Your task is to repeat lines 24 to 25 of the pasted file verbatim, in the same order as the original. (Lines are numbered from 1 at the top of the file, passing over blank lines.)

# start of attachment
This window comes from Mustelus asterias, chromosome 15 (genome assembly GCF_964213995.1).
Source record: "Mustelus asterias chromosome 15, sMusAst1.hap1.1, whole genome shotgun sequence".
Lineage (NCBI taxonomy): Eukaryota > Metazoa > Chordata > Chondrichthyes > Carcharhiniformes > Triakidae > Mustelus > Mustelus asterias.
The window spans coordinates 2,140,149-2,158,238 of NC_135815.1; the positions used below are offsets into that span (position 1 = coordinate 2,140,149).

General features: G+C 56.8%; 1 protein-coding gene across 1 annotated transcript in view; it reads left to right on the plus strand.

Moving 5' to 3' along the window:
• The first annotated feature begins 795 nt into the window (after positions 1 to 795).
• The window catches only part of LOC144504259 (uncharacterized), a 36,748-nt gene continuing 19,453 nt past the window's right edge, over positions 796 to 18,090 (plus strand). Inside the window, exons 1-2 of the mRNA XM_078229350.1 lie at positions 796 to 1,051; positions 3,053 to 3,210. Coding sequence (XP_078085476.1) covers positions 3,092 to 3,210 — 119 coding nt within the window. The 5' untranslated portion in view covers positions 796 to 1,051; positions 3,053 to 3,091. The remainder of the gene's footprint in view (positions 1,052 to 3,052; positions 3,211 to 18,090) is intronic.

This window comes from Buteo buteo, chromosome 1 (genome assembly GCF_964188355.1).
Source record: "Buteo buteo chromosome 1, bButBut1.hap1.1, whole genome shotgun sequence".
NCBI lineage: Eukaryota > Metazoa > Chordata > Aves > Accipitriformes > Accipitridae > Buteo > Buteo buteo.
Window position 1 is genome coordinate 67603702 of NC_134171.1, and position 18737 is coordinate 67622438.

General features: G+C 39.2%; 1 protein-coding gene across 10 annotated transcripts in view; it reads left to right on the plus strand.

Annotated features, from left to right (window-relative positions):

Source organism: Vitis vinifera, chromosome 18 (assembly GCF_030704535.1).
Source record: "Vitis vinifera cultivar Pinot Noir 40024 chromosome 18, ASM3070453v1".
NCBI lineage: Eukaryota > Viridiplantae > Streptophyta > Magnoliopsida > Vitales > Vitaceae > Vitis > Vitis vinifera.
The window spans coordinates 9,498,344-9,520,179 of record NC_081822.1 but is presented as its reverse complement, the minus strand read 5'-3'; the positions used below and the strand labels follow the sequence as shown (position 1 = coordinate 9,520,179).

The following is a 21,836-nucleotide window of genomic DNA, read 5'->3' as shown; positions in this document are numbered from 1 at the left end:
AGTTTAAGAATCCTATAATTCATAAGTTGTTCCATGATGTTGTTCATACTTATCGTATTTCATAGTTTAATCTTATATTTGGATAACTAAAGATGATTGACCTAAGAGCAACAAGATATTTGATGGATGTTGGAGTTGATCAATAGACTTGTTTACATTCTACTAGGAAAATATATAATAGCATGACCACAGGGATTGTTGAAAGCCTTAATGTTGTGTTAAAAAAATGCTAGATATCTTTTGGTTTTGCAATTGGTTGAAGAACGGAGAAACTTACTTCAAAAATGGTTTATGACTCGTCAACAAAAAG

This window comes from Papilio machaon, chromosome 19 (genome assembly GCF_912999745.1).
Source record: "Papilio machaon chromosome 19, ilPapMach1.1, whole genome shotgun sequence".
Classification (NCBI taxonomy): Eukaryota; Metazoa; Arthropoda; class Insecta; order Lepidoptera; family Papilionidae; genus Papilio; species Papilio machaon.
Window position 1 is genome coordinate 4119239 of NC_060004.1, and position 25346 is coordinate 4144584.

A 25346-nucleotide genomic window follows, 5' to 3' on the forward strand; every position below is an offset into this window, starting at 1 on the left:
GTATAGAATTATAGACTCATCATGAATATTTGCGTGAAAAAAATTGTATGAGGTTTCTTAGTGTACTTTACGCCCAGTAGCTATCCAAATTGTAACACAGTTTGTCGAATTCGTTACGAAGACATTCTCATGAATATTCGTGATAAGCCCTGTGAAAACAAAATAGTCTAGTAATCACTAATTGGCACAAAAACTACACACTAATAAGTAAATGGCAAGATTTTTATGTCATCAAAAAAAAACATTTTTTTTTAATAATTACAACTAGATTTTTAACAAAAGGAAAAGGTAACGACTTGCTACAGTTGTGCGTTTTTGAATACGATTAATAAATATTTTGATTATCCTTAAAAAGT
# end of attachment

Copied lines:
Window position 1 is genome coordinate 4119239 of NC_060004.1, and position 25346 is coordinate 4144584.

A 25346-nucleotide genomic window follows, 5' to 3' on the forward strand; every position below is an offset into this window, starting at 1 on the left: